Inspired by a 2000 documentary of the same name by Fenton Bailey and Randy Barbato, The Eyes of Tammy Faye is a biographical drama about real-life American televangelists, Jim and Tammy Faye Bakker. The movie follows the story of the Bakkers as they progress from traveling preachers to hugely successful television stars, and details what happens to them along the way.
The movie starts to build momentum in 1960 when Tammy Faye Grover meets Jim Bakker at college. Shortly after they meet, the deeply religious and incredibly smitten pair get married, and set out on a plan to spread the word of God.
Initially they travel around the US, reaching out to local communities by using puppet shows to entertain children and inform them of their Christian beliefs. But it’s not long before they catch the attention of Pat Robertson – the owner of the Christian Broadcasting Network – who offers them the opportunity to become the hosts of a children’s television show.
From here the Bakkers progress in the world of TV, eventually setting up their own platform via the PTL (Praise the Lord) network. Here they raise their profile considerably, largely through a show in which they continue to express their faith, while encouraging audiences to ‘pledge’ money to their cause.
But while their on-screen life appears to be a huge success, at least to their 20 million viewers that is, their personal life tells a different story. Behind the scenes, Jim and Tammy Faye’s relationship becomes strained, and more complicated, and this ultimately feeds back into their public persona.
As their relationship starts to sour, cracks form and secrets are exposed, and it’s not long before one of those secrets makes its way into the public domain. This brings the Bakker’s use of viewer ‘pledges’ into question, threatening their whole way of life.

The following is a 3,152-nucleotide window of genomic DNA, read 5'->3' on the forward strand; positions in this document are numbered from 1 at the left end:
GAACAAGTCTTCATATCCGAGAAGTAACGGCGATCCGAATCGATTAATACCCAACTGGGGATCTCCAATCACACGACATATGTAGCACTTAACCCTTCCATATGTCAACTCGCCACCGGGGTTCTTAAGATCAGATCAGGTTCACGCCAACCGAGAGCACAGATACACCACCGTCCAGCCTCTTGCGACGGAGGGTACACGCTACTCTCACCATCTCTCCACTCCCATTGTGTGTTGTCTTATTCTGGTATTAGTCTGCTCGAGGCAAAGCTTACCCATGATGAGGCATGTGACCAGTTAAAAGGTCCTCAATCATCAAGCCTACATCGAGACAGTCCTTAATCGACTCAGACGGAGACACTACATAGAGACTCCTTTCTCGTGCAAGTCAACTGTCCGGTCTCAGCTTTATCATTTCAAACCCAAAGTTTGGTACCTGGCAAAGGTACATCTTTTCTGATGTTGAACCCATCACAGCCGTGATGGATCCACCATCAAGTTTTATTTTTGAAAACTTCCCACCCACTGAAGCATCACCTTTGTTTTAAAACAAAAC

Directed by Michael Showalter, The Eyes of Tammy Faye stars Jessica Chastain, Andrew Garfield, Cherry Jones, and Vincent D’Onofrio. The movie arrives in UK cinemas on Friday, and is an interesting account of two people who become so indelibly linked to their faith, it shapes both their rise and their downfall.
Told across the course of multiple decades, the film shines the light on their beliefs and their work, highlighting both the good and bad in their story. There are moments in which people are helped because of their faith, and there are moments in which greed takes centre stage.
Their story is one of unison, and one of individual actions. It focuses on how the Bakkers operated as a married couple, choices they made on their own, and the strange world they built around themselves.
But while The Eyes of Tammy Faye is about both of the Bakkers, covering significant chunks of their married life, it is ultimately about one person in particular. The film is weighted more toward Tammy Faye, and her role within this controversial pairing.
And it is here in which this movie finds its brightest beacon: Jessica Chastain. The actor takes on the role of Tammy Faye throughout this movie, wearing increasing amounts of make-up to depict her advancing age, and her performance is something truly noteworthy.